Sunday, May 29, 2016

In Which the PakAmeristanican Gets a Haircut

I accompanied Mr PakAmeristanican and baby to the barbershop today. I was being magnanimous. Husband was nervous about baby's first visit. Haircuts are the one regular kid thing I refuse to take on. It has taken on a symbolic significance for me that is entirely disproportionate with its real life impact.

I've met the barber before because he shaved the baby's head for the baby naming, but I've never been to his shop before. It's a small place, a long mirror and counter along one wall, three barber's chairs, and a long bench along the back wall. A smaller room beyond, which I assume functions as an office or something. There's a TV set up on the wall, set to Geo News. It's more spartan than most women's salons I've visited. Also, instead of ten gazillion varieties of hair product, there are simply several different shades of hair dye.

Husband sits down in the chair, holding the baby, while I sit on the bench. Baby is placidly getting his hair cut. We are all amazed, since baby is usually loud and restless. I'm thinking, "I've been trying to go for a haircut for a couple of months now" ( I think I've gone twice since the baby was born eleven months ago), "maybe I should ask him to cut mine, too". But I think about how strange it will look to be a woman getting a haircut in a men's hair saloon, and worry whether the barber will be uncomfortable if I ask him. So I do some work on my phone instead.

Then the barber asks me where I get my hair cut, and I tell him. He says, "Baji, kabhi mujh se bhi katvaa ke dekh lain" (You should let me cut your hair some time and see how you like it.). He is smiling as he says this, but it's his regular friendly smile, so I jump at the chance, and hop into the barber's chair. He seems a little taken aback at my ready agreement, but quickly gets to work.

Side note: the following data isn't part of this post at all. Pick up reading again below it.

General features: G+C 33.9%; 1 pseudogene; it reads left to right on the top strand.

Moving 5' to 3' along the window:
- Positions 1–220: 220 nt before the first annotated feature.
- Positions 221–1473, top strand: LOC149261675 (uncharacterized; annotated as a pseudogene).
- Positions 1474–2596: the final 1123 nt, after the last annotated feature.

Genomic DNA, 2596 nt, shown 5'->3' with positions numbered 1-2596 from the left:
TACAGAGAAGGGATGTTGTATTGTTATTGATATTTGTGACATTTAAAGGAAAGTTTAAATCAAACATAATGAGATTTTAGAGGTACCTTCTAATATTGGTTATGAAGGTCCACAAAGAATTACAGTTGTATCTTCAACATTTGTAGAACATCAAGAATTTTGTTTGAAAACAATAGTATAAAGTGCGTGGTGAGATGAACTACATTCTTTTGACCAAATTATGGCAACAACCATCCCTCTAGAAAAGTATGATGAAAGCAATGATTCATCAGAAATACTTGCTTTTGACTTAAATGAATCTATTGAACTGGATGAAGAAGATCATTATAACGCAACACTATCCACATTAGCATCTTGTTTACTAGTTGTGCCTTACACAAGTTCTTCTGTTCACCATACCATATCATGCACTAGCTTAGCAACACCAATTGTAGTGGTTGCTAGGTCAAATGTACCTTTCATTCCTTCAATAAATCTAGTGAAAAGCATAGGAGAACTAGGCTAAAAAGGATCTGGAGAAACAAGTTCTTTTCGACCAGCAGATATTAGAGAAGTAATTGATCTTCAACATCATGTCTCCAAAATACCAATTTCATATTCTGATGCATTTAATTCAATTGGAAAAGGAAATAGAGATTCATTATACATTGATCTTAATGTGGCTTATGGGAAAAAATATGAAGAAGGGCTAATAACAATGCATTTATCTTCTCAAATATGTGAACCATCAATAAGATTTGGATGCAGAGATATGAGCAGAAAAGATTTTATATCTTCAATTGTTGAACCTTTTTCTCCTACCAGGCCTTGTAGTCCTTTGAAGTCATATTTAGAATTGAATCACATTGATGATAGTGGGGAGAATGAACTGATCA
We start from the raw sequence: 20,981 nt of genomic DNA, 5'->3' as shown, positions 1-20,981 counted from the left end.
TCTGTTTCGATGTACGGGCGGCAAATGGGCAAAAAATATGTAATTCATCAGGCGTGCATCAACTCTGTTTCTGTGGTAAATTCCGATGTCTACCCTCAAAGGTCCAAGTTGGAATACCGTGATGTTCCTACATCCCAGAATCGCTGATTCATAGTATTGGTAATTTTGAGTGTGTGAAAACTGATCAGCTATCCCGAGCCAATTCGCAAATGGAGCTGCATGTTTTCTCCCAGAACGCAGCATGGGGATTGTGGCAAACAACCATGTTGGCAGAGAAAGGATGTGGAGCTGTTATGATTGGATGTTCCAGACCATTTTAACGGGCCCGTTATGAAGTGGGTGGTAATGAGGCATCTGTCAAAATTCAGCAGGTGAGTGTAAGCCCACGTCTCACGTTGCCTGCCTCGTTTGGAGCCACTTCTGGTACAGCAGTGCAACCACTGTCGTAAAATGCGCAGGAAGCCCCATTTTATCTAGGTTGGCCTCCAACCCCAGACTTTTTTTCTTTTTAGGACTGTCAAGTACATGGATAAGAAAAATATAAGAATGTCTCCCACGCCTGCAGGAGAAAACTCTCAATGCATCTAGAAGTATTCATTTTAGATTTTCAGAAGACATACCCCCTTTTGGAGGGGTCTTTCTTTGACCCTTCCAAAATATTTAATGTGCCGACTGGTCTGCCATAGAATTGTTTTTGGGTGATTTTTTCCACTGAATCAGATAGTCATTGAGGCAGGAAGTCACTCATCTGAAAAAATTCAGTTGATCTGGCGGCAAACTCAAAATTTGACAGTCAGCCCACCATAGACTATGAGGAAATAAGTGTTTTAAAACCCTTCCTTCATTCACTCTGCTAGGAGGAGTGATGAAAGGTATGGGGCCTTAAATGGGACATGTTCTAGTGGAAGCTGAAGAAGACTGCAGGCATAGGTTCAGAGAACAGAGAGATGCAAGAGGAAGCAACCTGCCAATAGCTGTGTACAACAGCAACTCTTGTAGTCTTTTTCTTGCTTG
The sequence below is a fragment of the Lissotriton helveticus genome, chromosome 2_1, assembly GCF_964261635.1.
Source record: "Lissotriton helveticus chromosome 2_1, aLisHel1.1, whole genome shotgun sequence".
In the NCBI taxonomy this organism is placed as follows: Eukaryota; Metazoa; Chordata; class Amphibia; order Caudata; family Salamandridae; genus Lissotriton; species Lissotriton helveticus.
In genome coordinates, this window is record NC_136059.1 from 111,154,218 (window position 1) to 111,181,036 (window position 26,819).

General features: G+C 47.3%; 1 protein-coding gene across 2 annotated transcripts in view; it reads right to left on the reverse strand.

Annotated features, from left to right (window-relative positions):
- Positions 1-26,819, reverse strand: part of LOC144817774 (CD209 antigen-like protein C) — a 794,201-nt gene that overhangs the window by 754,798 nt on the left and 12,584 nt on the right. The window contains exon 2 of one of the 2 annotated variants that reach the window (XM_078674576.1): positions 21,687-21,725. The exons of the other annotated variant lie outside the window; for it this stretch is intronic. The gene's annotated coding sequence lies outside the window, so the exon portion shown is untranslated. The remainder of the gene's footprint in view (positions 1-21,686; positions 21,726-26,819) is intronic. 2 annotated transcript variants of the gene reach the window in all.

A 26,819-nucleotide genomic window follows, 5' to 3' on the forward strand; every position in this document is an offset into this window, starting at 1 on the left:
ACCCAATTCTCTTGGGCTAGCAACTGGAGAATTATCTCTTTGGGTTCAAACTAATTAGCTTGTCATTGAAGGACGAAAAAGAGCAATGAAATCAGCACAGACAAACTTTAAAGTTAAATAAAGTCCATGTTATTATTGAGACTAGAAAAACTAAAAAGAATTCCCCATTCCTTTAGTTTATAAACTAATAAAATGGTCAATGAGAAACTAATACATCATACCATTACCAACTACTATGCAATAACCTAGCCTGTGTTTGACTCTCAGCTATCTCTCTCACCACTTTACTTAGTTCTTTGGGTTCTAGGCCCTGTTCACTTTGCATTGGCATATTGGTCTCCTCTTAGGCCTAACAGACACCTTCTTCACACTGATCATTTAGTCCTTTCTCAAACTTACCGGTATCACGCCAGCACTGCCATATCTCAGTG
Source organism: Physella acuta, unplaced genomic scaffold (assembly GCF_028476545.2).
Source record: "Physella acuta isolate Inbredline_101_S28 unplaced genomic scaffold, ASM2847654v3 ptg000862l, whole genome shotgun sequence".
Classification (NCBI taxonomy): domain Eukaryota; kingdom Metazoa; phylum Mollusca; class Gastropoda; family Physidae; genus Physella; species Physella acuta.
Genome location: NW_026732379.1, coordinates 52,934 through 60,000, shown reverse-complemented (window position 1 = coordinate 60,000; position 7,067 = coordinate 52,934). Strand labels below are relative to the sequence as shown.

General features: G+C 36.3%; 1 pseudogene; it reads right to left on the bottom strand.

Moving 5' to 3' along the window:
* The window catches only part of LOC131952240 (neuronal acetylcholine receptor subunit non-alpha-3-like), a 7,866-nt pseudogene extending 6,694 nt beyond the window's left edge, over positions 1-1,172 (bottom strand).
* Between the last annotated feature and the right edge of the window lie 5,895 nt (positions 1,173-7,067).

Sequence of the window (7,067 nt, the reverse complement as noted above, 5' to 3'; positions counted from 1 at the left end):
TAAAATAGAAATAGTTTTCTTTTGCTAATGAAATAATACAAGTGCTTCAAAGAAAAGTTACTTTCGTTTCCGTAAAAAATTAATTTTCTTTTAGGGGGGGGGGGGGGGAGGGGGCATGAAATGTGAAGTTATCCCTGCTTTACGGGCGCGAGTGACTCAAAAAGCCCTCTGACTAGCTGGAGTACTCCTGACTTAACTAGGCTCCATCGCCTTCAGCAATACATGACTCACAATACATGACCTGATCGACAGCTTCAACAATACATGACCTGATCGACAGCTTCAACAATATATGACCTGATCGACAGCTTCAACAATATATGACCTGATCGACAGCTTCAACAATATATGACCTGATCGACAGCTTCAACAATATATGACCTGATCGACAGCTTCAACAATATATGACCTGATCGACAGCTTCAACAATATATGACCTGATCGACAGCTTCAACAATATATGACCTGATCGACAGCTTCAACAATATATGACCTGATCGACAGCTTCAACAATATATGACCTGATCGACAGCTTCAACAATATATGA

He wants some directions on how I want it cut, and I am back in the uncomfortable moment that comes for me in every trip to the hairdresser, or in any encounter where I have to make an appearance-related decision beyond what clothes and jewelry to wear. What if I give him the wrong instructions and my hair ends up being all wrong, wrong, wrong? So I tell him I'll show him a picture, but that it should be short and above the ears.

Because of the baby, we had come right at the shop opening time, so there weren't any other customers waiting. The barber asks me if it's ok if other customers come in. I say sure. He tells me otherwise he has a more private area. I tell him it's fine, enjoying the bucking of the norm.

I'm covered in the plastic drape, wearing pants and getting a mannish cut. Another customer comes in with his two sons. They sit down on the long bench behind me. In the mirror I note the father's beard and the prayer callus on his forehead.

The children make themselves thoroughly at home in the shop. Their father says little to direct their behavior. He's busy with his phone.

As the barber snips away, I hear the name of the trans woman recently murdered in KPK. It's just a quick headline about the investigation. As the focus shifts to a story about a new shopping centre in Karachi that is creating traffic problems due to the lack of an adequate parking area, it occurs to me that I can't remember ever listening to the news while I got my hair cut. It's always music at every hairdresser I've ever visited before.

The barber asks me something and I respond. The bearded father looks up, eyes narrowed, clearly surprised by my voice. I enjoy his frown, which seems to me a combination of confusion, disapproval, and mistrust. I look right back at him and he looks away, discomfited. I'm mean enough to enjoy his discomfiture.

The haircut is done. Do I want it blow dried, he asks. I decide not to push my luck with the baby and decline. Time to pay up. (Husband had already paid for his and the baby's cut before I had been offered one. Rs 350 for the two of them! I have always known that barbers are cheaper than women's hairdressers, but I hadn't realised the difference was exponential). The barber asks me what I pay my regular hairdresser. I pause for a split second, but tell him honestly: Rs. 1500. He laughs, says it's my first time with him so he'll simply keep the change from the thousand-rupee-note Husband had paid with. I'm simultaneously struck by the facts that a) I've paid less than half of what I normally do, for a cut I'm just as happy with, and b) I've still paid more than four times what my husband pays, for a cut that isn't much different than his, and I didn't get my mustache, eyebrows, or nose hair trimmed, either.

I know as I leave that I need to write about this.